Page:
Leviticus

Pronunciation:

Authorship and Origin:

Leviticus is the third of the five Old Testament books ascribed to Moses. It is also called "The book of the Law of the Priests" in that it contains very little historical information, but is mostly priestly legislation and the practice of the law among the people. It records God's instructions, given at Sinai, for worship by His people. See Exodus for information on the dates and origins of this book.

Overview and Significant sections

This book addresses two groups of people, the priests, and the people as a whole. There are three major themes that can be identified throughout the book. The first theme can be summarized by the word 'Holy'. This word is used 87 times in the book, and shows that the true importance of worship is more than just ritual. The second theme is summarized in the word 'Sacrifice'. This word, or words meaning the same (e.g. offering) is used more than 300 times. The final theme is 'attonement', which appears some 49 times. In studying Leviticus, these three key themes help to define how we can better understand our relationship with God, what He has done for us, who He is, and what He expects from us.

Significant sections:


Some special notes:
In Chapter 8:1-36, Aaron's sons are ordained. Aaron is of the tribe of Levi, and this defines the Levites from now on as being the priests for Israel.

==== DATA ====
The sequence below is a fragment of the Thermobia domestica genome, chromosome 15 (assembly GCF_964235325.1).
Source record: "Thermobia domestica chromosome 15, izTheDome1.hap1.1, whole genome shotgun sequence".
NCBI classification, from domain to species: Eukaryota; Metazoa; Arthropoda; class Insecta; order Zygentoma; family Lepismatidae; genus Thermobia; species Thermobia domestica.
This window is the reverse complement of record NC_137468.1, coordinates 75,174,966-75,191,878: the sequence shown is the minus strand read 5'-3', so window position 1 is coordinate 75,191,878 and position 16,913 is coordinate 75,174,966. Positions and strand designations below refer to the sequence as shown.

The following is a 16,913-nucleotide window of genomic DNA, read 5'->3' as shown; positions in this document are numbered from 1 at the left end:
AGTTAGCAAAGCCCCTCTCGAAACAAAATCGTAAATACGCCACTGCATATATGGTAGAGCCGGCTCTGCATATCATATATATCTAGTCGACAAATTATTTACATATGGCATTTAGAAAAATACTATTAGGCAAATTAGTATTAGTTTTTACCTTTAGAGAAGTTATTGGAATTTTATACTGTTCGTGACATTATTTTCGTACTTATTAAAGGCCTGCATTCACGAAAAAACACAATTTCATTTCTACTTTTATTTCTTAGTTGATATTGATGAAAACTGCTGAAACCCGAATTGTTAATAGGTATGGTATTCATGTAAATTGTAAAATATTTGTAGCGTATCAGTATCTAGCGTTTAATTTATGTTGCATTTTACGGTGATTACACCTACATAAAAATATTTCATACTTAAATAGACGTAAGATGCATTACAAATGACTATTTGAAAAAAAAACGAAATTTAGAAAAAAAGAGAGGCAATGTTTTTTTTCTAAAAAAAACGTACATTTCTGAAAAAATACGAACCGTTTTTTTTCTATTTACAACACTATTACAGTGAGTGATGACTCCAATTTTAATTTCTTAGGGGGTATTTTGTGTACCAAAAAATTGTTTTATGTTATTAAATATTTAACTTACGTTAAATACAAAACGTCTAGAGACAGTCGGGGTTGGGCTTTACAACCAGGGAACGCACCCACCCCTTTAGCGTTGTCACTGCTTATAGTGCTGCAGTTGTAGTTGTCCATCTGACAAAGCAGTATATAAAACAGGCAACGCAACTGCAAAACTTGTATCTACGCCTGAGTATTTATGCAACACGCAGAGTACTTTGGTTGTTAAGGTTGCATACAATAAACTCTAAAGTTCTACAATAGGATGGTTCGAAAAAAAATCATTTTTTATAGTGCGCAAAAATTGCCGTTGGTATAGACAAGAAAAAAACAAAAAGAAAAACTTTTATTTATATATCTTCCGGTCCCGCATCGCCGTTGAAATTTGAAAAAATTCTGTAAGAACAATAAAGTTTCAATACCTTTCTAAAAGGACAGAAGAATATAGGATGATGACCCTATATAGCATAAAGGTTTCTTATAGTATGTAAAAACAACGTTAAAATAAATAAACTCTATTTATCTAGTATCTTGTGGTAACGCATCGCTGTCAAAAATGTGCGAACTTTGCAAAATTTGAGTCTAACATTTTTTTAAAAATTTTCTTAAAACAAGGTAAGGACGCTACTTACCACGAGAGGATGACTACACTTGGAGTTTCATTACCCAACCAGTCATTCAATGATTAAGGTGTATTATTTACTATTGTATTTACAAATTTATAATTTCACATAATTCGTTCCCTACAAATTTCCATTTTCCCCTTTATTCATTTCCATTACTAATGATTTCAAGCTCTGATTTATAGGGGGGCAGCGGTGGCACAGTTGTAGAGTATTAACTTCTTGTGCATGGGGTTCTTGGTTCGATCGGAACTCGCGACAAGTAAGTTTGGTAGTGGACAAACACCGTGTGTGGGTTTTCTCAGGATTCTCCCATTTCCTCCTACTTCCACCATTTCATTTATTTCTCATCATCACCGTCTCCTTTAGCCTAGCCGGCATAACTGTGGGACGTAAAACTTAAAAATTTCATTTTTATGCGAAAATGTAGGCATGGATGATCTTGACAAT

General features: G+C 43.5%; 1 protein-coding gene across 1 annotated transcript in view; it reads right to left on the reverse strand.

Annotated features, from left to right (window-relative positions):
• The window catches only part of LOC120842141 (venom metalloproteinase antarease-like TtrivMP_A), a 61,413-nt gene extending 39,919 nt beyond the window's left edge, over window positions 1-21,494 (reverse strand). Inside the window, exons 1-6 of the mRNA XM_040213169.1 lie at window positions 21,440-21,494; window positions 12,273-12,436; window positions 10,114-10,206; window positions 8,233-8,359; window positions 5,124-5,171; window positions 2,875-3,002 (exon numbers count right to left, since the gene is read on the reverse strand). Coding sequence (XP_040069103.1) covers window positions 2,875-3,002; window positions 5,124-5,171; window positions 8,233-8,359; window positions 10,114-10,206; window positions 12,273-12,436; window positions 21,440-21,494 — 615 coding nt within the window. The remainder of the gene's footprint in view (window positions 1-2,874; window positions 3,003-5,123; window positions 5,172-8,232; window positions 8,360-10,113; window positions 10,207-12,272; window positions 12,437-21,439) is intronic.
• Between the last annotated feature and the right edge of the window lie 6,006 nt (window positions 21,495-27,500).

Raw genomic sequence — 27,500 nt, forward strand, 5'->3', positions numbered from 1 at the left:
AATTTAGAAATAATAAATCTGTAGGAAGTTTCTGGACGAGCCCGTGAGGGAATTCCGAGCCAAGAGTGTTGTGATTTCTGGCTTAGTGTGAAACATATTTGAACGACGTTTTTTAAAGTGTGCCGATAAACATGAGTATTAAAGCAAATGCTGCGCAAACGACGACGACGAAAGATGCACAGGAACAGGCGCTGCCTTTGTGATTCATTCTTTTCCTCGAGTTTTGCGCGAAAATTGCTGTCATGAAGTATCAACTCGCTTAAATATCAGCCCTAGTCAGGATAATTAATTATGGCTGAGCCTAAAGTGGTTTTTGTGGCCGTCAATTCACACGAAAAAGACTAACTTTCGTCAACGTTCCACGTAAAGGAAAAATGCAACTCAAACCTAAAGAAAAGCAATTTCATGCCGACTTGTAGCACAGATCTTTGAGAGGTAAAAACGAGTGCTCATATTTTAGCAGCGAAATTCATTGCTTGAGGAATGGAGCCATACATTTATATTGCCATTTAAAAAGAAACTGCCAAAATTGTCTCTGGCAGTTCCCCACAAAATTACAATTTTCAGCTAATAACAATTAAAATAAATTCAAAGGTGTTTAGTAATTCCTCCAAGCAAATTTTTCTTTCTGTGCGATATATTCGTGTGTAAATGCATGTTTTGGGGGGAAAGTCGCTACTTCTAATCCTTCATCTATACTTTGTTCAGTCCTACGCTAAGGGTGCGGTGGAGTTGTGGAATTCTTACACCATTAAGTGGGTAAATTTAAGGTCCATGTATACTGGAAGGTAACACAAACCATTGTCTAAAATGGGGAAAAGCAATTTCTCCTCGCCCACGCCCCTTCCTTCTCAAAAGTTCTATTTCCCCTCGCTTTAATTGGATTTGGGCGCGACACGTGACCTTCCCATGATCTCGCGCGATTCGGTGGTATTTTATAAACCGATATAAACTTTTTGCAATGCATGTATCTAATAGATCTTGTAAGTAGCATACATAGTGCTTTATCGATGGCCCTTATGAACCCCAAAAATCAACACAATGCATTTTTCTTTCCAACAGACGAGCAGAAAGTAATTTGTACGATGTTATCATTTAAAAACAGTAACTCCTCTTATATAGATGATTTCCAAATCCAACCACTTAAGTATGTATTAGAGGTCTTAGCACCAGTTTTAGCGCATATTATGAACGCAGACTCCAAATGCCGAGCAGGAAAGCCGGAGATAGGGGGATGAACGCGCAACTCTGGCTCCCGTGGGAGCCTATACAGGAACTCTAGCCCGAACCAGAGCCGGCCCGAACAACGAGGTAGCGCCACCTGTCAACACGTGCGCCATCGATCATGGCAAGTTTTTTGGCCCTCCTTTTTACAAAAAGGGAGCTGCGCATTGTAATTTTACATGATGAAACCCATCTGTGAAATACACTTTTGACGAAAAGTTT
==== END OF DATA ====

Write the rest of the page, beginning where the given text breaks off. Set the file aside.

In Chapter 9:1-24, the sacrificial system is defined as the method for the people to seek forgiveness and re-establish God's acceptance. This practice or covenant stood until Jesus came to be the final all-sufficient sacrifice for the sins of all. Only through forgiveness and atonement, can a right relationship with God be attained.

What is atonement? The word means to cover or to 'wipe away'. It is key in reconciliation. The message of atonement which God communicates is that through the sacrifices, God would wipe away the sin.

In Chapter 23, the various 'feasts' were defined. These include the 'Sabboth', 'Passover', 'First fruits', 'Feast of Weeks', 'Feast of Trumpets', 'Day of Atonement', and 'Feast of Tabernacles'. Hanukkah, or the 'Feast of Lights' was added much later after 164 B.C., just before the time of Jesus.


For more detailed study:
Read Chapter 1. (the entire book is available starting here.)
The Concise Matthew Henry Commentary on this book.
bible.org introduction of this book.
the World Wide Study Bible has Dictionary, Commentary, Scripture and sermons available on this book.